Nuclear Power

Nuclear Power

Nuclear energy is the world's largest source of emission-free energy. Nuclear power plants produce no controlled air pollutants, such as sulfur and particulates, or greenhouse gases. The use of nuclear energy in place of other energy sources helps to keep the air clean, preserve the Earth's climate, avoid ground-level ozone formation and prevent acid rain.

Nuclear power has important implications for our national security. Inexpensive nuclear power, in combination with fuel cell techology, could significantly reduce our dependency on foreign oil.

Nuclear power plants have experienced an admirable safety record. About 20% of electricity generated in the U.S. comes from nuclear power, and in the last forty years of this production, not one single fatality has occurred as a result of the operation of a civilian nuclear power plant in the United States. In comparison, many people die in coal mining accidents every year and approximately ten thousand Americans die every year from pollution related to coal burning.

The nuclear power industry generates approximately 2,000 tons of solid waste annually in the United States. In comparison, coal fueled power plants produce 100,000,000 tons of ash and sludge annually, and this ash is laced with poisons such as mercury and nitric oxide.

Even this 2,000 tons of nuclear waste is not a technical problem. Reprocessing of nuclear fuel, and the implementation of Integral Fast Reactor technology, will enable us to turn the vast majority of what is currently considered waste into energy.

Nuclear Power Technology

The Virtual Nuclear Tourist

A comprehensive introductory educational site about all forms of nuclear power.

Uranium Information Centre

Australians Uranium Information Centre to increase public understanding of uranium mining and nuclear electricity generation.

How Nuclear Power Works

From How Stuff Works

Nuclear FAQ

Frequently Asked Questions About Nuclear Energy

Interview with Dr. Charles Till

PBS interview with Dr. Charles Till, nuclear physicist and associate lab director at Argonne National Laboratory West about the Integral Fast Reactor (IFR).

The Future of Nuclear Power

An interdisciplinary MIT faculty group decided to study the future of nuclear power because of a belief that this technology is an important option for the United States and the world to meet future energy needs without emitting carbon dioxide and other atmospheric pollutants. Other options include increased efficiency, renewables, and carbon sequestration, and all may be needed for a successful greenhouse gas management strategy. This study, addressed to government, industry, and academic leaders, discusses the interrelated technical, economic, environmental, and political challenges facing a significant increase in global nuclear power utilization over the next half century and what might be done to overcome those challenges.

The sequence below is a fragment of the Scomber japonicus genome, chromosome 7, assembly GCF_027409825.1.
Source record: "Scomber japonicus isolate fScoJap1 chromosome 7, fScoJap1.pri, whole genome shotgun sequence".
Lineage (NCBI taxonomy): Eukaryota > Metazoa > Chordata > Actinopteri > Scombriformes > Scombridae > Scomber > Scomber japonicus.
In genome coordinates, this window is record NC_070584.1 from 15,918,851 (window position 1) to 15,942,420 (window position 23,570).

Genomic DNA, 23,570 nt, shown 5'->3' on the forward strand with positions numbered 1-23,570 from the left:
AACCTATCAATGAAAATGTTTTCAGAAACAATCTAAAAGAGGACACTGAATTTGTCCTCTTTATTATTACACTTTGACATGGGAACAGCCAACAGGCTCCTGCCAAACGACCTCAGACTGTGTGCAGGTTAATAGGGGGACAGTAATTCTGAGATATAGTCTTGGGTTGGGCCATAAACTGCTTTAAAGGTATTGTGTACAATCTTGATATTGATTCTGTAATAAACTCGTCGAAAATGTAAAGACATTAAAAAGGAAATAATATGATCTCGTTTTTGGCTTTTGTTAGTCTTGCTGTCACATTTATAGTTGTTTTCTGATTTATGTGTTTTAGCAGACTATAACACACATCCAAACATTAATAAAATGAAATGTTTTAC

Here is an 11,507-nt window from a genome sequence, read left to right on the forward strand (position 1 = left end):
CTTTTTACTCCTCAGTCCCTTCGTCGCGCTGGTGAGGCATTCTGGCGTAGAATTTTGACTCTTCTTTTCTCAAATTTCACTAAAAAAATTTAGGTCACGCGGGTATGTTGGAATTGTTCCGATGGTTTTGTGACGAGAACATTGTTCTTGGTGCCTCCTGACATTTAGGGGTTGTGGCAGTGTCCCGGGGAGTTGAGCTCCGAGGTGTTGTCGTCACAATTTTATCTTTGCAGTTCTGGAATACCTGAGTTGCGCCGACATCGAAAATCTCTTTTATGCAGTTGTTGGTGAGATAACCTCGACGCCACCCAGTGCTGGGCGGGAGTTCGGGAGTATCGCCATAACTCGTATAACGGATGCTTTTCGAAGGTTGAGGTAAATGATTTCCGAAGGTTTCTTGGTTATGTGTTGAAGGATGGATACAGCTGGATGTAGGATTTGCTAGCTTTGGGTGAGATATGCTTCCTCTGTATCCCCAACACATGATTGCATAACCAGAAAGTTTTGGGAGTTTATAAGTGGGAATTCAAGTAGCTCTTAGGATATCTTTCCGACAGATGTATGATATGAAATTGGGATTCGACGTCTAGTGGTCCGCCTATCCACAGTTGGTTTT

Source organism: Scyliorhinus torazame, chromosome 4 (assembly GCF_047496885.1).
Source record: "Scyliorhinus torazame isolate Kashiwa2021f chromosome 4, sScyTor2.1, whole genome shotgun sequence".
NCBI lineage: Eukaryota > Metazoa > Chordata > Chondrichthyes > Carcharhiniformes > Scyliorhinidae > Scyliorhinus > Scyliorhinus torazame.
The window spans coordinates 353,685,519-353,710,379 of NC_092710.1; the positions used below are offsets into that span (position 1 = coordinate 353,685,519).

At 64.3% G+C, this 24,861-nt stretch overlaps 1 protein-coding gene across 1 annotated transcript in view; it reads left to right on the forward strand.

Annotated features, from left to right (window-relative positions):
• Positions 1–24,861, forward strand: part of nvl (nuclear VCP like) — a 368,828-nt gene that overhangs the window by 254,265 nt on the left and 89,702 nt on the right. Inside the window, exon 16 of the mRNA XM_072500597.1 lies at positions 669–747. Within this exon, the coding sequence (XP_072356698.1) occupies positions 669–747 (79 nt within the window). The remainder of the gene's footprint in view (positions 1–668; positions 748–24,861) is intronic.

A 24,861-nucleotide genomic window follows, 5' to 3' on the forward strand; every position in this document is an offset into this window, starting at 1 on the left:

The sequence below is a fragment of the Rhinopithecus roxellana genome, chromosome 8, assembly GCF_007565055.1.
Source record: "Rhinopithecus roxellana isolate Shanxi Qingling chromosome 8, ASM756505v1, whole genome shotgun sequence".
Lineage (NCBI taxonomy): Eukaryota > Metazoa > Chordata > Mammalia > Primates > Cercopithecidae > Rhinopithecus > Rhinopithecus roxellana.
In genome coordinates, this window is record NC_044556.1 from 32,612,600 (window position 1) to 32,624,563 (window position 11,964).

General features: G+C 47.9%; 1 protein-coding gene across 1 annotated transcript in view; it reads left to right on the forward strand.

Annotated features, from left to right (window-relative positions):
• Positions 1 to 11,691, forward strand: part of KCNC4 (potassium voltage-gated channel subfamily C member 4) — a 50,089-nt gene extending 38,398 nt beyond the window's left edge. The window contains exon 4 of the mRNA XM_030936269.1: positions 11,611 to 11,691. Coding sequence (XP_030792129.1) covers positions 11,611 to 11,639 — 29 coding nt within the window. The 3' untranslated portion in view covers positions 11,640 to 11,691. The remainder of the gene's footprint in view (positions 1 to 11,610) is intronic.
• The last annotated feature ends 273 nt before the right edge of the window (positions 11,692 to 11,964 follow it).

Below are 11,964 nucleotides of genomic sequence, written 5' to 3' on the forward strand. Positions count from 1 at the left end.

(S-8) Nuclear Power

Introductory tutorial on how nuclear power works.


JET is the world's largest nuclear fusion research facility. Its unique features allow us to explore the unknown; to investigate fusion's potential as a safe, clean, and virtually limitless energy source for future generations.

Nuclear Facts

Nuclear technology has existed since Dr. Enrico Fermi achieved the first controlled nuclear reaction on Dec. 2, 1942. It took nine more years before the first electricity was generated with an experimental nuclear reactor to light four light bulbs. Since these significant mileposts were achieved, nuclear power generation has become the clean air resource for generating electricity for countless homes in the United States and around the world.

Radiation Related Terms

Glossary of Radiation Related Terms

Radiation in Nature

Radionuclides are found naturally in air, water and soil. They are even found in us, being that we are products of our environment. Every day, we ingest and inhale radionuclides in our air and food and the water. Natural radioactivity is common in the rocks and soil that makes up our planet, in water and oceans, and in our building materials and homes. There is nowhere on Earth that you can not find Natural Radioactivity.

What You Need to Know abot Radiation

What You Need to Know abot Radiation: To protect yourself; To Protect Your Family; To Make Reasonable Social and Political Choices

Basics of Radiation and Radioactivity

Zipped PowerPoint presentations on the basics of radiation and radioactivity

Radiation and You

Zipped PowerPoint presentation and Microsoft Word formatted handouts for use in explaining radiation.

Nuclear Power Economics

The Economics of Nuclear Power

Nuclear energy is, in many places, competitive with fossil fuel for electricity generation, despite relatively high capital costs and the need to internalise all waste disposal and decommissioning costs. If the social, health and environmental costs of fossil fuels are also taken into account, nuclear is outstanding.